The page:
Have you ever dreamt of crafting compelling points and convincing your audience in your argument essay? Then you need to brush up on your persuasive skills! With our in-depth guide, you will learn exactly how to write an argumentative essay and what critical components to include in your written assignment. On top of that, we will provide you with good argument essay examples to elevate your writing skills. So let’s dive deep into details!
What Is an Argumentative Essay
An argumentative essay is a style of academic writing which involves a writer researching a particular topic and forming a specific opinion. It then requires arguing for opinion by providing evidence. Unlike other fact-loaded types of writing, an argument paper tries to convince readers to accept only one side of any problem. Strong argumentative writing is characterized by a clear and concise opinion on any topic, supported by logical and well-structured arguments based on extensive research. It is crucial to choose one of argumentative essay topics you are really interested in.
Types of Argumentative Essay
Before you begin writing an argumentative essay, you need to decide on a particular type you will be writing. There are four different types of argumentative essays, they include:
- Persuasive This type of writing focuses purely on convincing the reader that the author’s opinions are correct. It doesn’t have to look at the other side.
- Research While research essays also take a side, they are much more balanced than persuasive essays. It presents academic sources which support both sides of your claim.
- Analysis Analysis paper is where an author selects an already published argumentative essay, deconstructs it, and analyzes various points presented. An author typically will argue against different views expressed.
- Personal This essay does not use external resources to make some point. Instead, it uses some feelings or personal experiences of the writer. For example, you could write an essay arguing why New York is the best city in the world and only refer to your life experiences in this city, ignoring data on crime, healthcare, education or affordability.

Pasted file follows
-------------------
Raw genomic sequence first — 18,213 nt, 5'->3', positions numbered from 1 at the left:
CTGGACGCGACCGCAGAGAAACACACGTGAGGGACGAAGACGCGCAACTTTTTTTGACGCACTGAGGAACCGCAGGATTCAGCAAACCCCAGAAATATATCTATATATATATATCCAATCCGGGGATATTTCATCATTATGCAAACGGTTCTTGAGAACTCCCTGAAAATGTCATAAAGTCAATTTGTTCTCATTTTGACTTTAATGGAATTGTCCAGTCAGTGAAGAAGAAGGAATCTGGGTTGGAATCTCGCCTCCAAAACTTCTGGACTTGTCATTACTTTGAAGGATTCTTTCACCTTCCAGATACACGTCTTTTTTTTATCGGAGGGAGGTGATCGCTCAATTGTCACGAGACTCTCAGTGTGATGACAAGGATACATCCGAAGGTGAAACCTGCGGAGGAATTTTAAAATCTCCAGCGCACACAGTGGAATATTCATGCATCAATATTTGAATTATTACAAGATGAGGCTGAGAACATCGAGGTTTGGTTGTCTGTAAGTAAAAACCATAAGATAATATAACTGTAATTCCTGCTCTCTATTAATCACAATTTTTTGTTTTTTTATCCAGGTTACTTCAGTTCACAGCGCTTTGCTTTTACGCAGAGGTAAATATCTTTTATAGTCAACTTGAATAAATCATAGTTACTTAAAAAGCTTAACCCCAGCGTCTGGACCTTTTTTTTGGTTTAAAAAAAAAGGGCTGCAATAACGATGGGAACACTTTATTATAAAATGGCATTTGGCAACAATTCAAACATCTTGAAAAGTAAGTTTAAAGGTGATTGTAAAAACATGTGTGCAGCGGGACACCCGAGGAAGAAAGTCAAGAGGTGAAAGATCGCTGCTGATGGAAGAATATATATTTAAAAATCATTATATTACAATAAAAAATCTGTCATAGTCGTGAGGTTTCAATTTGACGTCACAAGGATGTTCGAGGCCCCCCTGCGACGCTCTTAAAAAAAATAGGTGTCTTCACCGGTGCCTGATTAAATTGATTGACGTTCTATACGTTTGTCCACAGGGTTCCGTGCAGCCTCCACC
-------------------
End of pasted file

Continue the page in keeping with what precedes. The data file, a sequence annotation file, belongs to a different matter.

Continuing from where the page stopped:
Approaches to Writing an Argument Essay
There are two main models that writers use to construct an argument essay, Toulmin and Rogerian. In Toulmin model, writers introduce their topic, form a thesis statement and then present arguments in favor of that thesis statement. While under Rogerian model, writers analyze a range of different points with differing conclusions. Next, they make a conclusion after determining which of them are the strongest.
The Toulmin approach is most widely used in academic writing. It follows these steps:
- Start with your claim.
- Provide reasons for this claim.
- Produce evidence backing up your reasons.
- Explain your warrant, which is the underlying link between your claim and the reasons.
- Acknowledge opposing articles and limitations of your reasons.
While the Rogerian approach is not as frequently used in academic circles, it still is an effective way to produce an argument in an essay. The Rogerian model follows these steps:
- Present one side.
- Discuss pros and cons.
- Present an opposing side.
- Wrap up your essay by taking bits and pieces of both sides, compromising and forming your new conclusion to any problem.
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Argumentative Essay Outline
An argumentative essay structure generally stays the same and includes an introduction, body paragraphs, and a conclusion. Let's consider an argumentative essay template in detail.
Your introduction has to captivate the audience’s attention within the first few lines as well as convince them to continue reading. This paragraph, then, should finish with author’s views and arguments summed up in 1 or 2 sentences.
Following your introduction are 3 body paragraphs. A good body paragraph expands on the summary of all reader’s opinions by delving deeper into a chosen topic, crafting key points and supporting them with clear evidence. In any standard 5-paragraph essay, each body paragraph should be focused on a unique element.
Our final stage is writing a conclusion. A good conclusion restates your thesis statement and sums up all claims presented throughout body paragraphs. When writing their conclusion, students should consider any impact they are trying to have on a reader. Next, writers should create an interesting summary of their work that leaves a reader with a new perspective on that topic.
How to Start an Argumentative Essay
An argumentative essay always begins with an introduction. An argumentative essay introduction has three goals: provide a little background information about the topic, explain to your reader why they should care about this subject, and finish with the writer’s opinion, also known as a thesis statement.
Let’s look at some examples of these three intro elements.